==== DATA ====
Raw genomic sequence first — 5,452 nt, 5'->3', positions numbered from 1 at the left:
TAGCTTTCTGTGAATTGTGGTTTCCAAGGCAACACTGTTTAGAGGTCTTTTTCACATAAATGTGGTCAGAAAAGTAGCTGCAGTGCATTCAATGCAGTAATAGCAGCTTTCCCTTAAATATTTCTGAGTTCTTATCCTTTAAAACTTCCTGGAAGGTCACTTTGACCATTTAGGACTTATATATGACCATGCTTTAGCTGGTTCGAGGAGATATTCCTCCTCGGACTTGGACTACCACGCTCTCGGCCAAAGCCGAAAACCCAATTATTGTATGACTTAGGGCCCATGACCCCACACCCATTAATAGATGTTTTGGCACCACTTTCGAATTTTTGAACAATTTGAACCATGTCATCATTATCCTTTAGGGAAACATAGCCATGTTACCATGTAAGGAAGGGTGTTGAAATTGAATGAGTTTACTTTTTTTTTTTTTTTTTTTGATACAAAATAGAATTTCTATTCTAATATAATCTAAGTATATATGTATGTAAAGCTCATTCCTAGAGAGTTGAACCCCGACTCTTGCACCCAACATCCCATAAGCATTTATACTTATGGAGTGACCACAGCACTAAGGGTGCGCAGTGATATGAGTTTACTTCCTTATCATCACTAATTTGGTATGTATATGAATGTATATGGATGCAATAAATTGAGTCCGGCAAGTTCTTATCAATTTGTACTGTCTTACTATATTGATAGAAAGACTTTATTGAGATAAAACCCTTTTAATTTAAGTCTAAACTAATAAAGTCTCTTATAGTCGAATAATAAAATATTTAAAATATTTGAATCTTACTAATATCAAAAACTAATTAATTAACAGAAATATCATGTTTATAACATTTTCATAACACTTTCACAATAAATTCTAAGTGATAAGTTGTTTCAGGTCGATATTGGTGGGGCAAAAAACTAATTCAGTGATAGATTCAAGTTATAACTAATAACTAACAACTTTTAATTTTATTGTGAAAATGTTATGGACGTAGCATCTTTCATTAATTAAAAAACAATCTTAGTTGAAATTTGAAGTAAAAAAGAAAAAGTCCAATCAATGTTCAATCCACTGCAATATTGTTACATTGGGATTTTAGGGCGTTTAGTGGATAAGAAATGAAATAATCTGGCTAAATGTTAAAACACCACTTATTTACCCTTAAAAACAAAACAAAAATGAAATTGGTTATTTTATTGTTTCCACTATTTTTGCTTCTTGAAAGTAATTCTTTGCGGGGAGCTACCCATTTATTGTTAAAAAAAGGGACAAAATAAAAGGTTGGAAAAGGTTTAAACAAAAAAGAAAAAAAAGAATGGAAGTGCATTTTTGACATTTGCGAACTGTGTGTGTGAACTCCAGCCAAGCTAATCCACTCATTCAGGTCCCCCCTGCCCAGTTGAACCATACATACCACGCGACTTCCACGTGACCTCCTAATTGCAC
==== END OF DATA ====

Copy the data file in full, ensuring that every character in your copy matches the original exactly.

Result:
Raw genomic sequence first — 5,452 nt, 5'->3', positions numbered from 1 at the left:
TAGCTTTCTGTGAATTGTGGTTTCCAAGGCAACACTGTTTAGAGGTCTTTTTCACATAAATGTGGTCAGAAAAGTAGCTGCAGTGCATTCAATGCAGTAATAGCAGCTTTCCCTTAAATATTTCTGAGTTCTTATCCTTTAAAACTTCCTGGAAGGTCACTTTGACCATTTAGGACTTATATATGACCATGCTTTAGCTGGTTCGAGGAGATATTCCTCCTCGGACTTGGACTACCACGCTCTCGGCCAAAGCCGAAAACCCAATTATTGTATGACTTAGGGCCCATGACCCCACACCCATTAATAGATGTTTTGGCACCACTTTCGAATTTTTGAACAATTTGAACCATGTCATCATTATCCTTTAGGGAAACATAGCCATGTTACCATGTAAGGAAGGGTGTTGAAATTGAATGAGTTTACTTTTTTTTTTTTTTTTTTTGATACAAAATAGAATTTCTATTCTAATATAATCTAAGTATATATGTATGTAAAGCTCATTCCTAGAGAGTTGAACCCCGACTCTTGCACCCAACATCCCATAAGCATTTATACTTATGGAGTGACCACAGCACTAAGGGTGCGCAGTGATATGAGTTTACTTCCTTATCATCACTAATTTGGTATGTATATGAATGTATATGGATGCAATAAATTGAGTCCGGCAAGTTCTTATCAATTTGTACTGTCTTACTATATTGATAGAAAGACTTTATTGAGATAAAACCCTTTTAATTTAAGTCTAAACTAATAAAGTCTCTTATAGTCGAATAATAAAATATTTAAAATATTTGAATCTTACTAATATCAAAAACTAATTAATTAACAGAAATATCATGTTTATAACATTTTCATAACACTTTCACAATAAATTCTAAGTGATAAGTTGTTTCAGGTCGATATTGGTGGGGCAAAAAACTAATTCAGTGATAGATTCAAGTTATAACTAATAACTAACAACTTTTAATTTTATTGTGAAAATGTTATGGACGTAGCATCTTTCATTAATTAAAAAACAATCTTAGTTGAAATTTGAAGTAAAAAAGAAAAAGTCCAATCAATGTTCAATCCACTGCAATATTGTTACATTGGGATTTTAGGGCGTTTAGTGGATAAGAAATGAAATAATCTGGCTAAATGTTAAAACACCACTTATTTACCCTTAAAAACAAAACAAAAATGAAATTGGTTATTTTATTGTTTCCACTATTTTTGCTTCTTGAAAGTAATTCTTTGCGGGGAGCTACCCATTTATTGTTAAAAAAAGGGACAAAATAAAAGGTTGGAAAAGGTTTAAACAAAAAAGAAAAAAAAGAATGGAAGTGCATTTTTGACATTTGCGAACTGTGTGTGTGAACTCCAGCCAAGCTAATCCACTCATTCAGGTCCCCCCTGCCCAGTTGAACCATACATACCACGCGACTTCCACGTGACCTCCTAATTGCAC